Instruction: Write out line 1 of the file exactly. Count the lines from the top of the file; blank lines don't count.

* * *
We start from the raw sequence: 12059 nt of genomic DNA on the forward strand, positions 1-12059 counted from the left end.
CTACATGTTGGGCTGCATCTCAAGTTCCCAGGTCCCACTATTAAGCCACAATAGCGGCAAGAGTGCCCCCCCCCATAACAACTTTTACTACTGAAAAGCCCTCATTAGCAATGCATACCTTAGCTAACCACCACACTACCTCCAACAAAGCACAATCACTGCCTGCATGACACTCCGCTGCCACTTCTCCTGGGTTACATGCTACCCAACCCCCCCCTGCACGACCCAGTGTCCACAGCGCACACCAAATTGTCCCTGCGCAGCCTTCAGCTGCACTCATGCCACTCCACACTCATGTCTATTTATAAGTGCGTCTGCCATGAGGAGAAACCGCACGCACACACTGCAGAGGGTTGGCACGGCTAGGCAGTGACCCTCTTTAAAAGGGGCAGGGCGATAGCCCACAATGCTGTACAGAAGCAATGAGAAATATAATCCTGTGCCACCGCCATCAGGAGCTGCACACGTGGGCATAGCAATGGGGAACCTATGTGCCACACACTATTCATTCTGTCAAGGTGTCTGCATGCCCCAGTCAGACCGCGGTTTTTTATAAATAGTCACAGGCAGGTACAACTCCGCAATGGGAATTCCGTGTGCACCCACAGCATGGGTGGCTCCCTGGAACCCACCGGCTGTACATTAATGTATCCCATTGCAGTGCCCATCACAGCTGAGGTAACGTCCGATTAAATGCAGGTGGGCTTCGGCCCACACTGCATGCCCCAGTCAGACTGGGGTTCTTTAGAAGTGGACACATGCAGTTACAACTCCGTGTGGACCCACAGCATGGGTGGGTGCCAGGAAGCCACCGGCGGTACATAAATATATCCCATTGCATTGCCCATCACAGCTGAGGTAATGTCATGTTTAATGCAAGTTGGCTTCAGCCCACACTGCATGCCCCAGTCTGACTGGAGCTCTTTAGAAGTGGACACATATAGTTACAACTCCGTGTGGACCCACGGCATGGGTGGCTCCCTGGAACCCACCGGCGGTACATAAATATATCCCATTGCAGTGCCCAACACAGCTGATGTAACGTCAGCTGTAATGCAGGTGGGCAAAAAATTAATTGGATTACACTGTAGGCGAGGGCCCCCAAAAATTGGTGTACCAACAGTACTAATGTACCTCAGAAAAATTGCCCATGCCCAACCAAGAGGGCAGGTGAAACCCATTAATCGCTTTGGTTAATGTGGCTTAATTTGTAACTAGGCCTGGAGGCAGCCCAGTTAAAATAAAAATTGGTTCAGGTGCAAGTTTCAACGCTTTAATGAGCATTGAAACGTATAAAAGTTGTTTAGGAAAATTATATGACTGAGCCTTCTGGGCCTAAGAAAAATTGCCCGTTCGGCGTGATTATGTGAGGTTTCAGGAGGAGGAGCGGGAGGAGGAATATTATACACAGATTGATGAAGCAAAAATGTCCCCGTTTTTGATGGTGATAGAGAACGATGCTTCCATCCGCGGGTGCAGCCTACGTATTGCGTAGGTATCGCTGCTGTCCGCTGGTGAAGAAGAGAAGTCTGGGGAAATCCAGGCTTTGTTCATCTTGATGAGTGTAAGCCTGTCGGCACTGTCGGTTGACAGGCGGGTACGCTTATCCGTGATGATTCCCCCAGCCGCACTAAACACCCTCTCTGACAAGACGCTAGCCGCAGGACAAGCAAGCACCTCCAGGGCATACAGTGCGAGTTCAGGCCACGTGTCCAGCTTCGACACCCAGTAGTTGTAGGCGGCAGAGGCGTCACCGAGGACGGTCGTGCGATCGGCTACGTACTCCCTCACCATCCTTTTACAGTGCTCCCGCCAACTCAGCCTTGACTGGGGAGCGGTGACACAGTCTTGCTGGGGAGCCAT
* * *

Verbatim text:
We start from the raw sequence: 12059 nt of genomic DNA on the forward strand, positions 1-12059 counted from the left end.